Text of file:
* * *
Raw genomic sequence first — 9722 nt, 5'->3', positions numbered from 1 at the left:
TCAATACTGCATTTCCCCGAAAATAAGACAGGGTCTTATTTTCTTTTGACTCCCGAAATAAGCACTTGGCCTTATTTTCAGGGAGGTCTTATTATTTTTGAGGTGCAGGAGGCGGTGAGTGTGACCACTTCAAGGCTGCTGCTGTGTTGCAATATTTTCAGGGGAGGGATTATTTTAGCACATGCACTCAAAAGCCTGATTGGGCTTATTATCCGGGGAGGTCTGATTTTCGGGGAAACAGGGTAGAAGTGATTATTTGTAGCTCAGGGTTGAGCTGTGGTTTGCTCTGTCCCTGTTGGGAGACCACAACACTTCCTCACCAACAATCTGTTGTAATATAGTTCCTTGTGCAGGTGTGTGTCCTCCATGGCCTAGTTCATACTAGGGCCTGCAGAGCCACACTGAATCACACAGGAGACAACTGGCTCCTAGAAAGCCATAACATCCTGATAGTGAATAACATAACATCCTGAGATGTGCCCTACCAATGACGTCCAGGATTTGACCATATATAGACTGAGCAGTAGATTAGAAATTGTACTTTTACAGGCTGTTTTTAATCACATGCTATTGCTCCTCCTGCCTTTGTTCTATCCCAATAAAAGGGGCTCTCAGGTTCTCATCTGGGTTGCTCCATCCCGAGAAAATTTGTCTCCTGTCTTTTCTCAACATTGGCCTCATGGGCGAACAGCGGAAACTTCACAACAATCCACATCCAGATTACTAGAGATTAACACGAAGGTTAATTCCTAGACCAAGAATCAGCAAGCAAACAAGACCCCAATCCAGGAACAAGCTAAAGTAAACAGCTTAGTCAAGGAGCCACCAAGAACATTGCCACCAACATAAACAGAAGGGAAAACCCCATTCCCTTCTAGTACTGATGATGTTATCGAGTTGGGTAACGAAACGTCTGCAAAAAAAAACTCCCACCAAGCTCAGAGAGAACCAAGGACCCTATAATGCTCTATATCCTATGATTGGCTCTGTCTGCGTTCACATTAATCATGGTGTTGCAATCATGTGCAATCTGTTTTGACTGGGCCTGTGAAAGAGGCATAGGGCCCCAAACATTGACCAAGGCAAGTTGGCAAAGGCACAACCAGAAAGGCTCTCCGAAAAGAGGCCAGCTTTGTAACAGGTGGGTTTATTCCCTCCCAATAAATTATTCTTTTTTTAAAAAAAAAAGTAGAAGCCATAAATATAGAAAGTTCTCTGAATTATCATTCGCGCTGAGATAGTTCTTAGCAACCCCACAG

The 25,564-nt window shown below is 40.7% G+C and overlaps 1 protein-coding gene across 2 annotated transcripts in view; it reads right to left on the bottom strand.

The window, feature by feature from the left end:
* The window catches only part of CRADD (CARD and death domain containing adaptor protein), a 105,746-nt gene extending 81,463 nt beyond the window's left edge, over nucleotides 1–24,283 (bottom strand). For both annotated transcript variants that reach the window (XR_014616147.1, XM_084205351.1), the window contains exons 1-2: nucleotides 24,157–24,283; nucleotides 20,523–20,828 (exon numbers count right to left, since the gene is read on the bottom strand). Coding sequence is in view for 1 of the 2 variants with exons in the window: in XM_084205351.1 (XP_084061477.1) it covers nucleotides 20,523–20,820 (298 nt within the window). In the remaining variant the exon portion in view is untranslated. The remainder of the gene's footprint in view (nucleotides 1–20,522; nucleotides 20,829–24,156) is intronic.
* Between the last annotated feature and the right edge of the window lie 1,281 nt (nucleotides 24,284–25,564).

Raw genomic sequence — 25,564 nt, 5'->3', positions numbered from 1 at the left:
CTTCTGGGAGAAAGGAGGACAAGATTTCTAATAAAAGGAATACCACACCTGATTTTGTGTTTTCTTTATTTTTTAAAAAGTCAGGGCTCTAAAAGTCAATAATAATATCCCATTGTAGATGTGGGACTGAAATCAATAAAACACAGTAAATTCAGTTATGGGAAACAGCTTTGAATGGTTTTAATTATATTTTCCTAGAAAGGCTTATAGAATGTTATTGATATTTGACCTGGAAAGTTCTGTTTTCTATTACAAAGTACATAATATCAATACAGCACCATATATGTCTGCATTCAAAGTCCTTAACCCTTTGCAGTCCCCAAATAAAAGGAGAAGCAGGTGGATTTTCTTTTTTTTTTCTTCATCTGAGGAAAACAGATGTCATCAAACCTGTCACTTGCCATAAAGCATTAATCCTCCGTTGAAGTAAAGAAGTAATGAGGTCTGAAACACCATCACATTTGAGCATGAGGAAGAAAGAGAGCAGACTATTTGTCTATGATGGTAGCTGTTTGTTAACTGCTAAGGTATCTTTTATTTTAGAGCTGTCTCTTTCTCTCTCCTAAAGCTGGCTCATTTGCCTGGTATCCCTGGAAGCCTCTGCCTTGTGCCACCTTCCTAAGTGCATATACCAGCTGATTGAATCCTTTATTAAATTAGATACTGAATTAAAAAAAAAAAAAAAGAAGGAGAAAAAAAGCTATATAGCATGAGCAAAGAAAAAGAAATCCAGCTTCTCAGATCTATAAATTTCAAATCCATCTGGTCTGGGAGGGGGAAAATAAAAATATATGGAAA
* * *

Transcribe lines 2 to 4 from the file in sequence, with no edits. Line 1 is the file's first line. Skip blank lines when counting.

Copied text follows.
TCAATACTGCATTTCCCCGAAAATAAGACAGGGTCTTATTTTCTTTTGACTCCCGAAATAAGCACTTGGCCTTATTTTCAGGGAGGTCTTATTATTTTTGAGGTGCAGGAGGCGGTGAGTGTGACCACTTCAAGGCTGCTGCTGTGTTGCAATATTTTCAGGGGAGGGATTATTTTAGCACATGCACTCAAAAGCCTGATTGGGCTTATTATCCGGGGAGGTCTGATTTTCGGGGAAACAGGGTAGAAGTGATTATTTGTAGCTCAGGGTTGAGCTGTGGTTTGCTCTGTCCCTGTTGGGAGACCACAACACTTCCTCACCAACAATCTGTTGTAATATAGTTCCTTGTGCAGGTGTGTGTCCTCCATGGCCTAGTTCATACTAGGGCCTGCAGAGCCACACTGAATCACACAGGAGACAACTGGCTCCTAGAAAGCCATAACATCCTGATAGTGAATAACATAACATCCTGAGATGTGCCCTACCAATGACGTCCAGGATTTGACCATATATAGACTGAGCAGTAGATTAGAAATTGTACTTTTACAGGCTGTTTTTAATCACATGCTATTGCTCCTCCTGCCTTTGTTCTATCCCAATAAAAGGGGCTCTCAGGTTCTCATCTGGGTTGCTCCATCCCGAGAAAATTTGTCTCCTGTCTTTTCTCAACATTGGCCTCATGGGCGAACAGCGGAAACTTCACAACAATCCACATCCAGATTACTAGAGATTAACACGAAGGTTAATTCCTAGACCAAGAATCAGCAAGCAAACAAGACCCCAATCCAGGAACAAGCTAAAGTAAACAGCTTAGTCAAGGAGCCACCAAGAACATTGCCACCAACATAAACAGAAGGGAAAACCCCATTCCCTTCTAGTACTGATGATGTTATCGAGTTGGGTAACGAAACGTCTGCAAAAAAAAACTCCCACCAAGCTCAGAGAGAACCAAGGACCCTATAATGCTCTATATCCTATGATTGGCTCTGTCTGCGTTCACATTAATCATGGTGTTGCAATCATGTGCAATCTGTTTTGACTGGGCCTGTGAAAGAGGCATAGGGCCCCAAACATTGACCAAGGCAAGTTGGCAAAGGCACAACCAGAAAGGCTCTCCGAAAAGAGGCCAGCTTTGTAACAGGTGGGTTTATTCCCTCCCAATAAATTATTCTTTTTTTAAAAAAAAAAGTAGAAGCCATAAATATAGAAAGTTCTCTGAATTATCATTCGCGCTGAGATAGTTCTTAGCAACCCCACAG

The 25,564-nt window shown below is 40.7% G+C and overlaps 1 protein-coding gene across 2 annotated transcripts in view; it reads right to left on the bottom strand.

The window, feature by feature from the left end: